Naturally enough, everyone is writing this week about the decade just past. I’ve been reading a lot of these essays and pondering the same question myself. What did it all mean?
I don’t know. It’s the decade when social media flew out of control. It’s the decade when AI got a lot of hype but was still too underpowered to take seriously. It was the decade when the Republican Party—and quite a few Americans—simply decided they didn’t care about much of anything anymore except keeping liberals out of power. It was the decade when gene editing finally became real with the development of an effective and cheap version of CRISPR. It was the decade when electric cars still didn’t have much of an impact. It was the decade when, yet again, the world did nothing about climate change. It was the decade when the South finally took over college football completely. It was the decade when Islamic terrorism died out. It was the decade when democracy allegedly began a slow decline in favor of autocracy and populism. It was the decade of the superhero movie. It was the decade of facial recognition. It was the decade of a long, slow economic recovery that, somehow, no one seemed to enjoy.
It’s a lot easier to judge decades when they’re far enough away that you know them only from history books. It’s easy for me, for example, to think of the ’30s as the decade of the Great Depression; the ’40s as the decade of World War II; the ’50s as the decade of Ike; and the ’60s as the decade of the counterculture. But then we start to get to the decades I actually lived through, and the complexity of each one is harder to ignore. Do Millennials have a short, snappy take on the ’70s? Or the ’80s? I don’t, really.¹
So what about the teens? I’m on record as believing that the two most important topics of the current moment are AI and climate change, but neither one had any special impact on the teens as opposed to other decades. And in the political realm, I don’t believe that Donald Trump and right-wing populism represent a long-term sea change in either American or world politics, though I might be wrong about that.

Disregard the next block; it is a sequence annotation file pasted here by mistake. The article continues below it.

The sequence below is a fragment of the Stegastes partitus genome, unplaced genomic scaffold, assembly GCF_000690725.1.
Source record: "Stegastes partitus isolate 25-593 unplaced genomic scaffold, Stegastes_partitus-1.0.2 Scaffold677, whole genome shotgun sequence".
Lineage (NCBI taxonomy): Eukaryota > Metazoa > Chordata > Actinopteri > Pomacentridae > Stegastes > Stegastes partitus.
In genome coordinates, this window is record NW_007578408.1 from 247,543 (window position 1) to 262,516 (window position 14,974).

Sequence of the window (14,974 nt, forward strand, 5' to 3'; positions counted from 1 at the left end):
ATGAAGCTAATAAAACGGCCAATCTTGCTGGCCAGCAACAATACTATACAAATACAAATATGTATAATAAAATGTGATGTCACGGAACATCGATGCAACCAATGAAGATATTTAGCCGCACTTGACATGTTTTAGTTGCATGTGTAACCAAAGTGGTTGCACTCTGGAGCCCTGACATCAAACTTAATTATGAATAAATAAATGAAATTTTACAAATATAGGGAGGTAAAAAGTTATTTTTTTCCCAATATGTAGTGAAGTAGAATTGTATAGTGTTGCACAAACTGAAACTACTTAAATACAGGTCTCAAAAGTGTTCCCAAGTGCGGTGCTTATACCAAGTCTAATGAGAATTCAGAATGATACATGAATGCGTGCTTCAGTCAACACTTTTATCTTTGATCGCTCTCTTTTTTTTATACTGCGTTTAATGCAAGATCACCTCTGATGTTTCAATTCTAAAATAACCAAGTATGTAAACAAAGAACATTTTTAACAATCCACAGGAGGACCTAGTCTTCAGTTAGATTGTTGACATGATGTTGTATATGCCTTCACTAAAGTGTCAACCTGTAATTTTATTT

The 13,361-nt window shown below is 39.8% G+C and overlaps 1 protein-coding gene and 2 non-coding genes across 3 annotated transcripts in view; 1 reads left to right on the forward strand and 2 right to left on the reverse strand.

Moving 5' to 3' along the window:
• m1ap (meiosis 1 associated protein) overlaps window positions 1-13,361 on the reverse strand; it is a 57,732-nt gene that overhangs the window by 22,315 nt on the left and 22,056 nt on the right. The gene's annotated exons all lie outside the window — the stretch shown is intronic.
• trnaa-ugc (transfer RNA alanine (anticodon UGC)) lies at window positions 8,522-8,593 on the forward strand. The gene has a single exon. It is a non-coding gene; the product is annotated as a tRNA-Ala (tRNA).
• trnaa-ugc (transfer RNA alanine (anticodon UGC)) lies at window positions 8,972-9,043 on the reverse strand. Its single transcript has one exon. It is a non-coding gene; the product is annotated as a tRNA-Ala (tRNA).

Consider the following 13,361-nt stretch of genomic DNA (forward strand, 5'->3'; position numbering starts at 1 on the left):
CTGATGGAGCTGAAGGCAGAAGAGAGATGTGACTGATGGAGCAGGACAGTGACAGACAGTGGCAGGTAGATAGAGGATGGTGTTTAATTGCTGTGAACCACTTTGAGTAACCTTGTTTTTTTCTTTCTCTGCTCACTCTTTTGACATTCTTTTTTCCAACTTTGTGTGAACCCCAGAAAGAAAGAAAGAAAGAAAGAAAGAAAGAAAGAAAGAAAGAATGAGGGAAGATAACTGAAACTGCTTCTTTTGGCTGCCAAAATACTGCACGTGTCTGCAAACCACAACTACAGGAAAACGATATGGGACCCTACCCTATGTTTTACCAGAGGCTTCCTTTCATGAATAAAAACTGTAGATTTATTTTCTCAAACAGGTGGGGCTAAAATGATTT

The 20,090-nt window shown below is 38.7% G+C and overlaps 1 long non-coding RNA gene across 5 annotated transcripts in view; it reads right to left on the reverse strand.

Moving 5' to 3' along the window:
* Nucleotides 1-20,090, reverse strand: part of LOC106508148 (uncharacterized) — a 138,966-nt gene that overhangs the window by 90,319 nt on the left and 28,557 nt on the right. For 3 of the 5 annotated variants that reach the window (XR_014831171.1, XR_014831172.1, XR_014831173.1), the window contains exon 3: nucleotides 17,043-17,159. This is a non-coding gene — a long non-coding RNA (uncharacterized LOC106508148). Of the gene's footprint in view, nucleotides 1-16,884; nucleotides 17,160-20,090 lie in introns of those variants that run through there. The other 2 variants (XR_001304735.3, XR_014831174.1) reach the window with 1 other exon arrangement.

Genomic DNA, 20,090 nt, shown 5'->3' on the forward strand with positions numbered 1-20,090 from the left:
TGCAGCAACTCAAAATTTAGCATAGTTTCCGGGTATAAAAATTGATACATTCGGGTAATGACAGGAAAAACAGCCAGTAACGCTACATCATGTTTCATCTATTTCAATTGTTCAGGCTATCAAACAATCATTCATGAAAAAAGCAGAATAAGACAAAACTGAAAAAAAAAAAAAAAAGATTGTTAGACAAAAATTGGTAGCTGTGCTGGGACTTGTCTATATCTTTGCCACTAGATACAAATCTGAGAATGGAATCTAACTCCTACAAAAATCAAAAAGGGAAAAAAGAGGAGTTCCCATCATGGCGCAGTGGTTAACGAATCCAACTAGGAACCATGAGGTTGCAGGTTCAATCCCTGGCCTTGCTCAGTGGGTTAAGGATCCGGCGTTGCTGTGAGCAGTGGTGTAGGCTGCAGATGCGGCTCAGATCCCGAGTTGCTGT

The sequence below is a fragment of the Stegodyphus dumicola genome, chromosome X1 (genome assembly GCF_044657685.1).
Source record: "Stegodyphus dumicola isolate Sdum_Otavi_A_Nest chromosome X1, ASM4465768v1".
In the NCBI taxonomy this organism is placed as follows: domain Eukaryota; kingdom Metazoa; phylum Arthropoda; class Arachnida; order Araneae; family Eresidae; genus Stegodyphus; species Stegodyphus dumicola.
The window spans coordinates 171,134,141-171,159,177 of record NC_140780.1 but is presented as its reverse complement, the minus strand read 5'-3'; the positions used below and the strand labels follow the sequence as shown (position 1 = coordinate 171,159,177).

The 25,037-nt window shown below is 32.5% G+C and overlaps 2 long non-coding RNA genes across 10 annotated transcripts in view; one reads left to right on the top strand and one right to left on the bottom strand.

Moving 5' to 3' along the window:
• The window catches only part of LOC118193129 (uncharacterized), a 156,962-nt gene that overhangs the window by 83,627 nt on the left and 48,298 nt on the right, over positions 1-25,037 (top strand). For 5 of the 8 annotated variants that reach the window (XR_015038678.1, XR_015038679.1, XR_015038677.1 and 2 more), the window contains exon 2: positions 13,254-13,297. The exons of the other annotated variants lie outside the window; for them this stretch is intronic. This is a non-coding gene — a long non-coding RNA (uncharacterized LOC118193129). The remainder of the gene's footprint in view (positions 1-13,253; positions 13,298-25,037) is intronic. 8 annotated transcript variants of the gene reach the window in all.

In the end, I suppose the thing to do is compare 2010 to 2019. How did life change most drastically? Smartphones and social media are candidates, especially if you take a global view. Travel didn’t change much. Despite lots of hype, entertainment didn’t change much. War became noticeably less effective except against neighboring countries. CRISPR was probably the most important genuinely new invention.² Racial justice gained a higher profile, but nobody did much about it. Religion continued to slowly decline, but that was just the latest of a longtime trend. Wall Street mostly regrouped after the Great Recession instead of creating new weapons of mass financial destruction.
So . . . I dunno. The decade of CRISPR? The decade of the smartphone? Since CRISPR’s biggest impact will probably come in the next decade, I guess I’d have to go with the smartphone. I have some qualms about this choice that I’ll leave for another post, but unless someone comes up with anything better, that’s my official guess.
¹If you put a gun to my head, I guess I’d personally say the ’70s were the decade of oil crises and the collapse of Bretton Woods; and the ’80s were the decade of Reagan, Thatcher, Deng Xiaoping, and John Paul II. I suppose these seem kind of lame, especially regarding the ’70s, but I really do think the biggest event of the ’70s was the slow collapse of the postwar economic consensus. I mean, what’s the alternative? The decade of disco? The decade of OPEC? The decade of the counter-counterculture?
²New in the sense of crossing a meaningful boundary of cost and usefulness, anyway.